Ah the fine art of self-sabotage that some of us (cough, cough) are known to practice so diligently as to become masters. I myself am particularly adept at one excellent self-sabotaging strategy, the “I’ll just clear the decks” approach. (Explained, along with other excellent self-sabotaging behaviors, in The Write Path.)

Let’s say you have some important creative work to do. For example: A book. A book you care deeply about. A book that is the most challenging work you’ve ever done. It is hard. I mean: It is hard. The molding of it, the shaping of it, the finding a way through the experience, the writing into a place of knowing. It is so hard that one plots ways not to work as one simultaneously proclaims (to oneself) passion and commitment for the work. (And by “one” I mean me.)

Thus the “I’ll just clear the decks” approach.

I’ll get serious, I’ll buckle down, I’ll really start to work once I take care of all the little stuff that’s currently cluttering the “decks.” For example: Those 30 pounds of peaches we picked this weekend that need to be skinned, pitted, sliced and freezer-bagged. The peach-juicy counters that now need to be cleaned. Which makes the OTHER counters look bad by comparison, so, yeah, those. And the floor. Better put a load of laundry in. While I’m at it, I might as well strip the bed and change the bed linen. I need to make that appointment with the dental hygienist. And take a picture of those weird cucumbers I just went out into the garden to pick so I can post in instagram. And then look at what others have posted. And check my newsfeeds for the latest Trump catastrophe. Read the latest WaPo story. I’ll just scan the first few dozen comments. And now, gee, it’s 3 pm, and I can’t start in on serious work this late.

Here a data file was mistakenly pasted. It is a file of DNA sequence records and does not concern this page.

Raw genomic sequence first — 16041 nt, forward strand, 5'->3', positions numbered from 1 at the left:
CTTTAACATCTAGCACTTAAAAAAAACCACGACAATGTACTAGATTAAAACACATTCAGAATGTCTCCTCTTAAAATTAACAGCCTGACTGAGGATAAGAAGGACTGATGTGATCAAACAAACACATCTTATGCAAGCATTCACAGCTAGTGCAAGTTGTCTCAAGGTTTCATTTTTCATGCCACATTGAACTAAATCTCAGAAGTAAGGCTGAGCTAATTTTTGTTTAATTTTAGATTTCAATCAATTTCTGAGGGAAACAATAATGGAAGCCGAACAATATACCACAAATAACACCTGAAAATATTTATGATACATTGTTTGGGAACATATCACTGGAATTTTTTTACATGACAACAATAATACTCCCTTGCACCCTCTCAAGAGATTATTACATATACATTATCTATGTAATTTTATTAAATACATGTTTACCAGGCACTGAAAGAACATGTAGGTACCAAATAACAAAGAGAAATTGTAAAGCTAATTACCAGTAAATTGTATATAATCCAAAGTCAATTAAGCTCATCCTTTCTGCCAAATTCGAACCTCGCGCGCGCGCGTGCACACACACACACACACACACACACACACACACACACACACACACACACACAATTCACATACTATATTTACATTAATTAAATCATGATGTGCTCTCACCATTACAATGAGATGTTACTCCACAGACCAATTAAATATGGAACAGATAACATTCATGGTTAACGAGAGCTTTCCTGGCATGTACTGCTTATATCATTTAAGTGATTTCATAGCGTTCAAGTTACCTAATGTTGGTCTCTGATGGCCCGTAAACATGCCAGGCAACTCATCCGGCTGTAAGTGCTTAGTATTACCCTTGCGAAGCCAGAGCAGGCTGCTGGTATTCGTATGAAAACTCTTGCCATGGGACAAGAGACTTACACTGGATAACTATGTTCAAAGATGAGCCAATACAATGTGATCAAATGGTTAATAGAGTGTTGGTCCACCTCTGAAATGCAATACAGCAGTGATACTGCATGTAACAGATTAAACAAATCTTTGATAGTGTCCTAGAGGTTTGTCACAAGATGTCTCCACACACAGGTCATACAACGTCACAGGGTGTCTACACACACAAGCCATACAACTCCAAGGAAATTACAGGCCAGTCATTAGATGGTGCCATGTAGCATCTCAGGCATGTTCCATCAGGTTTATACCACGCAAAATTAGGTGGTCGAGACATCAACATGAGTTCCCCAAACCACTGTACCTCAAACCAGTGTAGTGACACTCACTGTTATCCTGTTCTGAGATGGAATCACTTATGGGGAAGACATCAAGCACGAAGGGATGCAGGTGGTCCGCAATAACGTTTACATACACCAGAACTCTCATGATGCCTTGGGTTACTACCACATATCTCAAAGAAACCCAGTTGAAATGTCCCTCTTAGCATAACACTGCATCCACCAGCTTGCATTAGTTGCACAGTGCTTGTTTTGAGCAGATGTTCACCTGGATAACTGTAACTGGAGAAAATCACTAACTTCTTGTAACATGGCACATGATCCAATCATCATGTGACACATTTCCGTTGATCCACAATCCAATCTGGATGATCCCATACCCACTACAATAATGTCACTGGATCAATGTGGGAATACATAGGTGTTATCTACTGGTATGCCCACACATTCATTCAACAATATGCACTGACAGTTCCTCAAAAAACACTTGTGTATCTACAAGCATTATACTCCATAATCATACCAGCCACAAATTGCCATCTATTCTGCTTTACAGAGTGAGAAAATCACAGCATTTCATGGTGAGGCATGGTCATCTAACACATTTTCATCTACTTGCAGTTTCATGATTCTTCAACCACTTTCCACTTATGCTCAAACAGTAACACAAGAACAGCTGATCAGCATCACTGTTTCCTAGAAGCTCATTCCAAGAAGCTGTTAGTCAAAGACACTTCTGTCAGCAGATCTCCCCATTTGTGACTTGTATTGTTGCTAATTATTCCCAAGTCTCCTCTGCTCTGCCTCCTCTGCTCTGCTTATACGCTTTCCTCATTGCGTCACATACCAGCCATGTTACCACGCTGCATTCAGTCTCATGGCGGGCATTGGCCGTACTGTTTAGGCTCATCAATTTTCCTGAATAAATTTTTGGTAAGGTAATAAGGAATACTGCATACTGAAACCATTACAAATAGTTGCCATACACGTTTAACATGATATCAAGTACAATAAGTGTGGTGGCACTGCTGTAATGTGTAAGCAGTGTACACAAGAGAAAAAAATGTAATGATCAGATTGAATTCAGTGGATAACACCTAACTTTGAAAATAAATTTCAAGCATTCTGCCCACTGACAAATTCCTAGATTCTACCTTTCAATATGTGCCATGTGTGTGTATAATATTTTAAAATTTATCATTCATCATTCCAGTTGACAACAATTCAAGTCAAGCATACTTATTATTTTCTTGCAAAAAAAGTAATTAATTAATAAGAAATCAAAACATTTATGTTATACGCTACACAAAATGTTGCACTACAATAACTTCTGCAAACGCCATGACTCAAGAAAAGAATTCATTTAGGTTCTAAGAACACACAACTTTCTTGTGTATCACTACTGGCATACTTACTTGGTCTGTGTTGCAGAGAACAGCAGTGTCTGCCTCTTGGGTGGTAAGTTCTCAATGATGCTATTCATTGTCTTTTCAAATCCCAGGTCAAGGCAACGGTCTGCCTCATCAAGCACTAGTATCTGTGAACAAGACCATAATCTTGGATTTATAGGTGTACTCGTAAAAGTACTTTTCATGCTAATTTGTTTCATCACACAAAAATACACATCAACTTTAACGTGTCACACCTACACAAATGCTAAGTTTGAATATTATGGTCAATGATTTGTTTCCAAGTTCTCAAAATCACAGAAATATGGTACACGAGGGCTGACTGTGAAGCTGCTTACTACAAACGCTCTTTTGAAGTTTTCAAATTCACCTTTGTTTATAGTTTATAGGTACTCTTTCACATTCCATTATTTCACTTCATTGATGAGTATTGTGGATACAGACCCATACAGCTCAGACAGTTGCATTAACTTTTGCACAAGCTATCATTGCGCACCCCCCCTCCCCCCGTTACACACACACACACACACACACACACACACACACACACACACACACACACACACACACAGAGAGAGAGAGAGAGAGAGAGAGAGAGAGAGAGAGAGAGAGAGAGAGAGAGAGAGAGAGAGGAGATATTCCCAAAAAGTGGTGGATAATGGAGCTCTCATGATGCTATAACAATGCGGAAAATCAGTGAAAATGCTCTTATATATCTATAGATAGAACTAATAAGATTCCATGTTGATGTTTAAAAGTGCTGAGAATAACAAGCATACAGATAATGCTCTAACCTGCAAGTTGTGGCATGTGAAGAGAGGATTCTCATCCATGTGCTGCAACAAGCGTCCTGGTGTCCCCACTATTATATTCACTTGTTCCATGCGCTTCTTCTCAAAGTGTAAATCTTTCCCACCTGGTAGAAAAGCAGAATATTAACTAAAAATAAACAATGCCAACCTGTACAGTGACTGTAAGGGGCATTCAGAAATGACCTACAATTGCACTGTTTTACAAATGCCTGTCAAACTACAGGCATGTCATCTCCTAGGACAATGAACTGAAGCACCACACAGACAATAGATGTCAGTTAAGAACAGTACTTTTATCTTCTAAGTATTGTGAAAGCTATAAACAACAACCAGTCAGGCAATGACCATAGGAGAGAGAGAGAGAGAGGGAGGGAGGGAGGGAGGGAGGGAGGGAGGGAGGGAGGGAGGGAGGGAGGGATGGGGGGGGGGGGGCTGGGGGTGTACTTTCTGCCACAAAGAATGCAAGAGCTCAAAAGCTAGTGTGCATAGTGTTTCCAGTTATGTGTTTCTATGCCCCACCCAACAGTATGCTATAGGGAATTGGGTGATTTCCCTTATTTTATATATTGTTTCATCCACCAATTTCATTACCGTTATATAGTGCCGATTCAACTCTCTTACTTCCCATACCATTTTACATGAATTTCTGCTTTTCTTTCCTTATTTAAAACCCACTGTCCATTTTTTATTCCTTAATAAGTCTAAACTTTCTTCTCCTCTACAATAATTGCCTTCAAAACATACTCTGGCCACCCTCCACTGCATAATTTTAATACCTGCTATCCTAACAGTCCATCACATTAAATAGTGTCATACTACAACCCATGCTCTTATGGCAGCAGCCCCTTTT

Thus concludes a successful day at self-sabotage.

(Sound of reveille) Good morning! Those decks I cleared yesterday so I could jump in and write today? Wouldn’t you know it, they’re cluttered again.

But right now, this very moment, as soon as I post this on my blog, I AM GOING TO WORK.

August 16, 2017   13 Comments

Humility

I am the least racist person you will ever meet.

This was the largest audience to ever witness an inauguration, period.

I have assembled the best cabinet in the history of the world.

People have given me credit for having great chemistry with all of the leaders.

Never has there been a president….with few exceptions…who’s passed more legislation, who’s done more things than I have.

Ah, the fine art of humility as practiced by the Leader of the Free World.